Engaging experts in horizon scanning: rural communities and young people's risk behaviours


It is a core tenet of the Horizon Scanning Programme that to get a strong grasp of the most important challenges and opportunities for the UK over the long term, we must draw on a broad range of expertise.

For example, last year, the Horizon Scanning Programme Team worked with departments to organise roundtable discussions on the future of rural communities and children and young people’s risk behaviours.

Each of these discussions was chaired by Sir Mark Walport, the Government Chief Scientific Advisor, and brought together varied groups of experts including practitioners, academics and senior officials from across Government.

A summary of the risk behaviours discussion can be found here.  This is accompanied by this data pack, which sets out the trends for a range of risk behaviours and negative outcomes.

The future of rural communities discussion summary can be found here.

Each article reports the key points discussed by external experts. They are not a statement of Government policy.

We’ve shared our findings with a wide range of colleagues across Government, and we hope the work will help policy-makers have a better understanding of the issues identified by leading external experts.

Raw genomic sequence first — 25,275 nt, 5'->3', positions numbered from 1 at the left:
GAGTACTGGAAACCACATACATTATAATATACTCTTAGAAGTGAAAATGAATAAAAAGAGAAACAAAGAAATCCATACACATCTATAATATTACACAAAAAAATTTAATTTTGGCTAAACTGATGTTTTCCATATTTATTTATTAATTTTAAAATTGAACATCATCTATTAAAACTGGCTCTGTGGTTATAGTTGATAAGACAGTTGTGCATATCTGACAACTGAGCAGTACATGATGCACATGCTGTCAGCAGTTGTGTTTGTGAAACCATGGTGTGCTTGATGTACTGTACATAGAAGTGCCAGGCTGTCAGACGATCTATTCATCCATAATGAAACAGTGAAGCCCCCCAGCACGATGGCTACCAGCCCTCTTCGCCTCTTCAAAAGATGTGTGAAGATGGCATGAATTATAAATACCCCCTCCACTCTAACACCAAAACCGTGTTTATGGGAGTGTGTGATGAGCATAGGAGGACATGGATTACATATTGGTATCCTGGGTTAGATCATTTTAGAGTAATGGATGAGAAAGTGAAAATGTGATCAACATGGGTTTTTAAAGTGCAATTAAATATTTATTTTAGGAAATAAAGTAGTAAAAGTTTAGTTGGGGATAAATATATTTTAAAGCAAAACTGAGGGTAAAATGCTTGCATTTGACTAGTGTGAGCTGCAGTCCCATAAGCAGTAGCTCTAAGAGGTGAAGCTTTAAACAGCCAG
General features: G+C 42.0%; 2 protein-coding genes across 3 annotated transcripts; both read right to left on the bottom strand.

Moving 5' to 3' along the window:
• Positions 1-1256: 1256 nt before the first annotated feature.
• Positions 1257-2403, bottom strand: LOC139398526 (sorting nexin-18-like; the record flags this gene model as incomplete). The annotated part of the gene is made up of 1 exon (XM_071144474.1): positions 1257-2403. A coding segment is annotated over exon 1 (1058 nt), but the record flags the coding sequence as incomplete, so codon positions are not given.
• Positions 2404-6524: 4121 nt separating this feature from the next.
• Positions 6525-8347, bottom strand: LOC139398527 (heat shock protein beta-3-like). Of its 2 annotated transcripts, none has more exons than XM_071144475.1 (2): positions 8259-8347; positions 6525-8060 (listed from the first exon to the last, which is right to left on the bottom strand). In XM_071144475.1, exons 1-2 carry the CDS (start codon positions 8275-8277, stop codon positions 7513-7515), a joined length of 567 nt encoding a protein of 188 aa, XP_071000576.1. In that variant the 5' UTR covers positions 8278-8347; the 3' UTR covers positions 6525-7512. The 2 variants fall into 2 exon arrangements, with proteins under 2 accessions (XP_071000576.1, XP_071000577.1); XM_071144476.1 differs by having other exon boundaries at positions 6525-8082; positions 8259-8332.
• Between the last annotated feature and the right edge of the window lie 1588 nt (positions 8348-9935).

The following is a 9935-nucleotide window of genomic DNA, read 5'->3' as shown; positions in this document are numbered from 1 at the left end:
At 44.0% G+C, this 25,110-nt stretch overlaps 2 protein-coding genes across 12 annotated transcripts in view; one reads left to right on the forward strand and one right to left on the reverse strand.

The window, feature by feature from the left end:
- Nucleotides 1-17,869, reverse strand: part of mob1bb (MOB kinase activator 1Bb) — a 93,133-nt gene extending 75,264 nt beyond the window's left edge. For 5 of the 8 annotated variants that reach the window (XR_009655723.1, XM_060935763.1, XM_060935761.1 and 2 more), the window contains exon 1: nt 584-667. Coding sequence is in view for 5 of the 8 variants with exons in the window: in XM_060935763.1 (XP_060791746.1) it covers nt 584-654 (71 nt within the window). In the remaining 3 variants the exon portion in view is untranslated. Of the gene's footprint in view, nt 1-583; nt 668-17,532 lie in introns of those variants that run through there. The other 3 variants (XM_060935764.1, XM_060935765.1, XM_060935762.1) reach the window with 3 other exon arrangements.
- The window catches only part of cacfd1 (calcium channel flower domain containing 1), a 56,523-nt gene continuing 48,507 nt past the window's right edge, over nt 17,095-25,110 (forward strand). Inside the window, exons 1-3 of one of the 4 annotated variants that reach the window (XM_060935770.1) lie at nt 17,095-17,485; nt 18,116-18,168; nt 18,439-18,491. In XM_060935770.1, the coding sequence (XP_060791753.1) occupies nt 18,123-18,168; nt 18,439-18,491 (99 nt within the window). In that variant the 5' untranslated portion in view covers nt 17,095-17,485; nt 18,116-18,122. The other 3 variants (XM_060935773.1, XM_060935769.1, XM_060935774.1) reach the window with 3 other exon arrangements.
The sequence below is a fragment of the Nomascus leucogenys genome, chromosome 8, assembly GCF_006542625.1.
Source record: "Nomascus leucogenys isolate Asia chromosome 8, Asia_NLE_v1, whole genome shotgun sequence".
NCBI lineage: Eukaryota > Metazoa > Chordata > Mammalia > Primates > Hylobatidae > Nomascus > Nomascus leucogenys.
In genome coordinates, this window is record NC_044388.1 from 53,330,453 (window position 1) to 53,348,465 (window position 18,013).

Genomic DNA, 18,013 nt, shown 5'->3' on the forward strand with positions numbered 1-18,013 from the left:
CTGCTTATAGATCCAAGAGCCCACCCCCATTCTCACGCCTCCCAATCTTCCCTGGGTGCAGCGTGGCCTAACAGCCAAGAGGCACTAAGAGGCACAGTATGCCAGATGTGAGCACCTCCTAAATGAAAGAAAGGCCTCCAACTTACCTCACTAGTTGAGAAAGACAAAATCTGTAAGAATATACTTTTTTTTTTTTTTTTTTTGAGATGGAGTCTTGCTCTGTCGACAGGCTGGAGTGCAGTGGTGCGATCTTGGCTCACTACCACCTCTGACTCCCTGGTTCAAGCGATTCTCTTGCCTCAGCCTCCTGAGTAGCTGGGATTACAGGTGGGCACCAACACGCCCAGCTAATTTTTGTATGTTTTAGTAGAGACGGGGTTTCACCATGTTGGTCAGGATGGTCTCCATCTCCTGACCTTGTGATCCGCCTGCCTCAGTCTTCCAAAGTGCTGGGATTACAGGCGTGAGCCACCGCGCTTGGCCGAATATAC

If you would like to share your views on the findings, please let us know by leaving a comment in the box below.

1 comment

  1. Comment by James Derounian posted on

    ‘What will rural communities look like in the future?

    I refer to the e-mail answers given by Leah Pritchard from Defra (dated 20.8.15).

    My full comments e-mailed to defra on 10.8 remain - in the majority - unanswered. IF, as mentioned the doc was produced under 'Chatham House Rules' then this should usefully have been indicated!

    And if this = the sum of wisdom from "leading industry, academic and voluntary-sector experts, permanent secretaries and chief scientific advisors", then weare in real trouble.....incidentally I note that amongst all these high-flown rep's - and in the spirit of Government's 'Localism' mention of rural community activists and practitioners.

    A woeful and less than illuminating publication, that has but 1 saving grace: that it is "not a statement of Government policy".


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